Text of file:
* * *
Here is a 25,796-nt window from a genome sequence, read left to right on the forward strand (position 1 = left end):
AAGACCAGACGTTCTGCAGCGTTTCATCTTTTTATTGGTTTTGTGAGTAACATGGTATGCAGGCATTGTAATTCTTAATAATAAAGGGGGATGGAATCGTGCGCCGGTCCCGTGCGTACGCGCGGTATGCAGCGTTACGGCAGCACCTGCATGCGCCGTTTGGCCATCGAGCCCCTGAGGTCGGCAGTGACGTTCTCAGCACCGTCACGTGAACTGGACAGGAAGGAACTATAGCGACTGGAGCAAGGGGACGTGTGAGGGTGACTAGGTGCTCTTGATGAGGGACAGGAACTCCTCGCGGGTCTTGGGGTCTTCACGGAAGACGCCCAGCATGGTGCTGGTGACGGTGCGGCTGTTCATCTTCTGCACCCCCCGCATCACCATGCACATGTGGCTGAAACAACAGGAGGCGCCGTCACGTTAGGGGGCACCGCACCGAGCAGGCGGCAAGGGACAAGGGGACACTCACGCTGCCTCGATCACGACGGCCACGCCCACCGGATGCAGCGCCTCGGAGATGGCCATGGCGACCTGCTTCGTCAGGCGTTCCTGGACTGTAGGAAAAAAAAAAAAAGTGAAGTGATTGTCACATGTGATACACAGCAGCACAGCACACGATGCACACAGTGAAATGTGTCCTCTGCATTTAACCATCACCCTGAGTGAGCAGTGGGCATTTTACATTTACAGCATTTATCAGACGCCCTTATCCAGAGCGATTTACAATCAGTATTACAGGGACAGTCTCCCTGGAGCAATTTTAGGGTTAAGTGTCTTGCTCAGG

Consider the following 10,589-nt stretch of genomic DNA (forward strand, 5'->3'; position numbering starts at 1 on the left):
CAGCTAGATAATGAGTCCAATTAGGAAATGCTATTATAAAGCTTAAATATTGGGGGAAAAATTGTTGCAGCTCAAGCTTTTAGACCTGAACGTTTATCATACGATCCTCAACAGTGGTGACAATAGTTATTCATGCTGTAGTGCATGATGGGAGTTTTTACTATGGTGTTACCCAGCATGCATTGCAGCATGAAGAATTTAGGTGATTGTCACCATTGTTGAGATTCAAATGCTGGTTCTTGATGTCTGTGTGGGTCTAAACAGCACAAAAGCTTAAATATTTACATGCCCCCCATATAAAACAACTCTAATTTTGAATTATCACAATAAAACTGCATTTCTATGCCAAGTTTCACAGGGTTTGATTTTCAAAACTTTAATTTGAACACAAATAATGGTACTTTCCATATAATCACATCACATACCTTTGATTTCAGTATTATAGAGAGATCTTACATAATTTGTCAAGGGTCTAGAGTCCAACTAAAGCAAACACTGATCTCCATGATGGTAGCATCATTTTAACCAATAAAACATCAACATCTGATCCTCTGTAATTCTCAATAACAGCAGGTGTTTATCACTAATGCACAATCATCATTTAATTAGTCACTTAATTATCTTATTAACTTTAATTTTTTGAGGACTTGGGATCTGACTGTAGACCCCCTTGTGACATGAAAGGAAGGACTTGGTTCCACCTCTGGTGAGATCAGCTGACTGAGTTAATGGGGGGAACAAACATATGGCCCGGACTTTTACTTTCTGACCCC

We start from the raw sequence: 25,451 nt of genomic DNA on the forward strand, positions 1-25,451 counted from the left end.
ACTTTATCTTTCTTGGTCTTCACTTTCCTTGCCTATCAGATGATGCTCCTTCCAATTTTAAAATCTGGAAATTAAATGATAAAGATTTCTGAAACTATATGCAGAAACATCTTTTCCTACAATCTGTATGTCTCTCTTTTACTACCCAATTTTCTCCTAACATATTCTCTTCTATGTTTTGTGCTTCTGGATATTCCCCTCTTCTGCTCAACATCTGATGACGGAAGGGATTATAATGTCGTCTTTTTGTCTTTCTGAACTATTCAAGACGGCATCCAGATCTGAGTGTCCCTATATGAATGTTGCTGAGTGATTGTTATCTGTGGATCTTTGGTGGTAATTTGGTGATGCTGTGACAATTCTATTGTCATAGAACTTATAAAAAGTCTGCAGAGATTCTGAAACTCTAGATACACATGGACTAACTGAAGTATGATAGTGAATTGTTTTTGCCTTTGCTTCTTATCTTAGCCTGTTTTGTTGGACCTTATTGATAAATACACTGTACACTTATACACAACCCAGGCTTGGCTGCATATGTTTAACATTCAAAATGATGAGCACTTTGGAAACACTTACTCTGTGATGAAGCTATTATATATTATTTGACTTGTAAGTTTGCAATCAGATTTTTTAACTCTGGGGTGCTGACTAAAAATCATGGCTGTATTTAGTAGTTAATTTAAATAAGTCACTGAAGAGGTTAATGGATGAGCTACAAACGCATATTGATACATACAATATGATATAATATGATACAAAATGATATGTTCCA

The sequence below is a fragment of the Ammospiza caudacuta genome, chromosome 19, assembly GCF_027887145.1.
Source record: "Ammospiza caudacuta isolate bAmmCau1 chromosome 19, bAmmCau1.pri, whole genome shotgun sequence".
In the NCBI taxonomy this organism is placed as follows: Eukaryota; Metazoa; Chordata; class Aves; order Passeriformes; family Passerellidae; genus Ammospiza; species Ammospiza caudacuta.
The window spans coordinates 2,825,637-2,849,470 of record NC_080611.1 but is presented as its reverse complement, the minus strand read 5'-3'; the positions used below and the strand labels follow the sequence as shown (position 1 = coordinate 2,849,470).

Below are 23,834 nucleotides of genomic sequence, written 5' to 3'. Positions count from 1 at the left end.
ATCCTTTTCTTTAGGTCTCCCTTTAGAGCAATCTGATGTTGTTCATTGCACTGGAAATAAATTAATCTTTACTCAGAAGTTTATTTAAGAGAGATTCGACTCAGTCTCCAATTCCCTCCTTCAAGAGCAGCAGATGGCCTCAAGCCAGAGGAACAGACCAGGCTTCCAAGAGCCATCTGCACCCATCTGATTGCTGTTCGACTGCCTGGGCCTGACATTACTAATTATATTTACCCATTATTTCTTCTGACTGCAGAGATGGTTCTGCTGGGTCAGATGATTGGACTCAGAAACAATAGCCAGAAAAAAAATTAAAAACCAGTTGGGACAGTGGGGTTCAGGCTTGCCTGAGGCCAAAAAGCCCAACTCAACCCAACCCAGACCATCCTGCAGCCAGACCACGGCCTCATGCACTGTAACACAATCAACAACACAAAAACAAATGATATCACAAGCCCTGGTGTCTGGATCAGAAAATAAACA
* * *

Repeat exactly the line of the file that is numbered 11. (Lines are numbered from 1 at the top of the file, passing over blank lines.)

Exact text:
Below are 23,834 nucleotides of genomic sequence, written 5' to 3'. Positions count from 1 at the left end.